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The Book of the Painter

How Art Books Came to Be

By Theia Griffin • April 08, 2021

At the beginning of the twentieth century a movement in books arts was beginning to take form and its center was Paris, France. Modern artists began dedicating their attention to woodcuts, engravings, etchings, and lithographs meant for publication as graphic statements and not merely as decorative illustrations to simply accompany text. Their collective aim was to make the book itself a work of art.

In so doing, these artists transformed books into objects of art and collectors' objects. Artists' contributions to the art of the book developed through working in close collaboration with authors, publishers, type designers, printers, and binders. These books were printed under the artists' close supervision with the print runs in limited editions —éditions de luxe, defined as livre de peintre—the book of the painter.

cover of vintage copy of Chagall with text by Jacques Lassaigneimage of chapter one art in Chagall bookart page from Chagall art book

At present, our Collectibles Department has such an item: a lovely first edition of Chagall with text by Jacques Lassaigne (Paris: Maeght, 1957), pictures above. The complete suite, one hundred seventy-seven pages comprising fifteen lithographs (thirteen printed in color), hors texte, with title, text, and reproductions, on woven paper and bound as issued, from the edition of six thousand, and in particularly good condition with paper boards and lithographed cover printed by Mourlot Fréres. Chagall is a concise monograph of the early modernist; an artist associated with several major artistic styles having created works in every artistic format, including painting, stained glass, and book illustrations.

Craftsmen contributing to books like these included printers Auguste Clot and Aimé Maeght, whose skillful experiments in color lithography helped develop the method, and paper makers such as Arches manufactured hand-made leaves from linen and silk. Many of the livres de peintre were published unbound as loose-leaf and were placed in slipcases or boxes. Others were given their finishing touches by French binderies that developed the tradition to its highest beauty and regard. Collectors would commission distinctive bindings from distinguished artisans like Rose Adler and Paul Bonat. The binders seeking inspiration from the written or artistic content would create covers using colorful leather and gilt inlays often surpassing the beauty of the artists' books themselves.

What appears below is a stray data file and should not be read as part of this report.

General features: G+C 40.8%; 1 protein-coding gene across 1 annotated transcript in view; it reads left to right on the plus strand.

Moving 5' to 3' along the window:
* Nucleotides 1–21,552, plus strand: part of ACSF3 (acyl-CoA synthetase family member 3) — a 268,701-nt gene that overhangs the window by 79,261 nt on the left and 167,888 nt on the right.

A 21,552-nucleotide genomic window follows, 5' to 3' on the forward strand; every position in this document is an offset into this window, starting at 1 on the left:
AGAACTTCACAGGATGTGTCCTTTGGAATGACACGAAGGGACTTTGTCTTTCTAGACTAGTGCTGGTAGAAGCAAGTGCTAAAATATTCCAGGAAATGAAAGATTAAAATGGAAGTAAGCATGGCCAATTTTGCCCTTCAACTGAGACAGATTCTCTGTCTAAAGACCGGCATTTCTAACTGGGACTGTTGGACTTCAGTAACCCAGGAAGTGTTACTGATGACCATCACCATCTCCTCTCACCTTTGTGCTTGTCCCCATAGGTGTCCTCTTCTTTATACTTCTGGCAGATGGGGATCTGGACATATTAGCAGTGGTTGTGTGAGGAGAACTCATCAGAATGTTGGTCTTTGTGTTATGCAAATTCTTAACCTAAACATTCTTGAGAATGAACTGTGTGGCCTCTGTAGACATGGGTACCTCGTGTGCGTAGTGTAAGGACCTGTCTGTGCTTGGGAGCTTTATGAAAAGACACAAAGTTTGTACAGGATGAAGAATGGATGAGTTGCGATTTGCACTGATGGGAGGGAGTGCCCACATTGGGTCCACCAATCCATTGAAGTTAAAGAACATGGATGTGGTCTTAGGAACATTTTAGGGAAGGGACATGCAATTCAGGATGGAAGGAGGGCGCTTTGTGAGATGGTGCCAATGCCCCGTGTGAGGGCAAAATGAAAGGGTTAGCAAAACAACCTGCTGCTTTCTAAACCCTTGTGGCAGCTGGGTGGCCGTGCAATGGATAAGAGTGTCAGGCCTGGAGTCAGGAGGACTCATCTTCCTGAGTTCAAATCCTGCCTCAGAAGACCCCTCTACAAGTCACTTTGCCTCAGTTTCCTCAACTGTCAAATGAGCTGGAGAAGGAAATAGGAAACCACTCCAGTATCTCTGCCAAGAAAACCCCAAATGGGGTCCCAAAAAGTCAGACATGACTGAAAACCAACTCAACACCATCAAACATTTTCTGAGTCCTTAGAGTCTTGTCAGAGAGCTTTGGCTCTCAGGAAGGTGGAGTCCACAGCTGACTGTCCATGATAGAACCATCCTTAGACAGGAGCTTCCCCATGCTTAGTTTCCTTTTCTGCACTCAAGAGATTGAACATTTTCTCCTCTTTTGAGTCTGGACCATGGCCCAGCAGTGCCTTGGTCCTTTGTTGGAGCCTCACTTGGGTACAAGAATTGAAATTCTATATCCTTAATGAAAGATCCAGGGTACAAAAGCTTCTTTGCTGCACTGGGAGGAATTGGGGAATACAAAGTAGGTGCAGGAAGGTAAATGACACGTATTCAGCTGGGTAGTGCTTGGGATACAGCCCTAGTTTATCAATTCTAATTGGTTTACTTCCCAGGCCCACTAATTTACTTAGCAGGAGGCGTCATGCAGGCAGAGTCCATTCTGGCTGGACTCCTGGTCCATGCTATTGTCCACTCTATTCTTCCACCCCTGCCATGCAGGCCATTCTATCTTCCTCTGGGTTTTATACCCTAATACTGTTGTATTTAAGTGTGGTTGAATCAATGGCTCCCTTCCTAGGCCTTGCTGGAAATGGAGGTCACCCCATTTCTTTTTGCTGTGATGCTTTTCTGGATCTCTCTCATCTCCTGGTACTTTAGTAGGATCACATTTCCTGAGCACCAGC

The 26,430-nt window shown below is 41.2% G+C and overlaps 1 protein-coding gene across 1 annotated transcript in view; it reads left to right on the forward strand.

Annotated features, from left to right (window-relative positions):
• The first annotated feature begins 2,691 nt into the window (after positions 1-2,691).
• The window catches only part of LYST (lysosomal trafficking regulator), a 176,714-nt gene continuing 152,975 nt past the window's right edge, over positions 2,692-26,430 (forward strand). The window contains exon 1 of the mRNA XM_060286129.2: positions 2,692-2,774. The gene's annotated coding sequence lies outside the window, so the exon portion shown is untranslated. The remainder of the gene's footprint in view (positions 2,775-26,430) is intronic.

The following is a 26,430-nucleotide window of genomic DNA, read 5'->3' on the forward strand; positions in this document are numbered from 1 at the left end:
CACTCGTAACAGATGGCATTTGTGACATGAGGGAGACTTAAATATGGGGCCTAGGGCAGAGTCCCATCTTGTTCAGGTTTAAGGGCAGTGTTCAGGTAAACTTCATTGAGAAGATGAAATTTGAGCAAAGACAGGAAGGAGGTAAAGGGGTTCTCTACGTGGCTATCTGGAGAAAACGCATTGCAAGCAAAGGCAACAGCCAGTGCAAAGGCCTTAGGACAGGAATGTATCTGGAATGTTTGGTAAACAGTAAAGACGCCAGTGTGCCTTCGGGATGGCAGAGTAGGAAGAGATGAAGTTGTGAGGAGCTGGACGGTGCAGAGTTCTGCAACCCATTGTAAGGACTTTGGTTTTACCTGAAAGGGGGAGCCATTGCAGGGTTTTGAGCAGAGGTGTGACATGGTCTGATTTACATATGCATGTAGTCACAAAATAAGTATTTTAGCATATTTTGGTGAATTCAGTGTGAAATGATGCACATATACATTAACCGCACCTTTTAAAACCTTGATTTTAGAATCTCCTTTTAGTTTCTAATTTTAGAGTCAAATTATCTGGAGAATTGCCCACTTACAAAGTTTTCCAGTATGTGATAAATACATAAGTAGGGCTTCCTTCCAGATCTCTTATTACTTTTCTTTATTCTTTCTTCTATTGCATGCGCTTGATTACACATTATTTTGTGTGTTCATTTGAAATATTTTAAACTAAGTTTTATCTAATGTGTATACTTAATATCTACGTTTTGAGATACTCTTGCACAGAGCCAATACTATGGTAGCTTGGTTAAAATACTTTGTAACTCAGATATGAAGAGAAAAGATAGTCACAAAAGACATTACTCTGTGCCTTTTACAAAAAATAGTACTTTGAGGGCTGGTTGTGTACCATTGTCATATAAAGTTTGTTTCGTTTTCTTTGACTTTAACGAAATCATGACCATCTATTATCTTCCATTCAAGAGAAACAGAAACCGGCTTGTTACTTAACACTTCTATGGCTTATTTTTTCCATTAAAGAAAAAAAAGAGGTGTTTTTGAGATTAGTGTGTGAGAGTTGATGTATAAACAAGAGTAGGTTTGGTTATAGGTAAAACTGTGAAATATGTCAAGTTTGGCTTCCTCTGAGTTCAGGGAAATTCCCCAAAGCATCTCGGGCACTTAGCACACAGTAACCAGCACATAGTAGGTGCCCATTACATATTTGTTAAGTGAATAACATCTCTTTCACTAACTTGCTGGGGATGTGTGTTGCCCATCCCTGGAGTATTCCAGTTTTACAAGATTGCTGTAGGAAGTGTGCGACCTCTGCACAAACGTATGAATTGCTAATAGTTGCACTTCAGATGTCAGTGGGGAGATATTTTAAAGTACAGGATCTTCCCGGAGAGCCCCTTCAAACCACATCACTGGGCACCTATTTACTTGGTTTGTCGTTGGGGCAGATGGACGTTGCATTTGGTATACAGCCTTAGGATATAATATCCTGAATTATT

Two notable publishers and art dealers who are considered the fathers of the livre de peintre, Ambrose Vollard and Daniel-Henry Kahnweiler, considered a well-printed and well-illustrated book to be an important form of art and set the standard for all who followed. Vollard's first publication in 1900 was Paul Verlaine's Parallèlement illustrated with lithographs by Pierre Bonnard. Kahnweiler published Guillaume Apollinaire's L'Enchanteur Pourrissant with woodcuts by André Derain in 1909. And while many European publishers such as Albert Skira brought forth notable contemporaneous examples, the publication of these books remained centered in Paris for the better part of the twentieth century. Today, publishers such as Arion Press in San Francisco carry on the tradition, producing some of the most beautiful handprinted and limited-edition books in the world.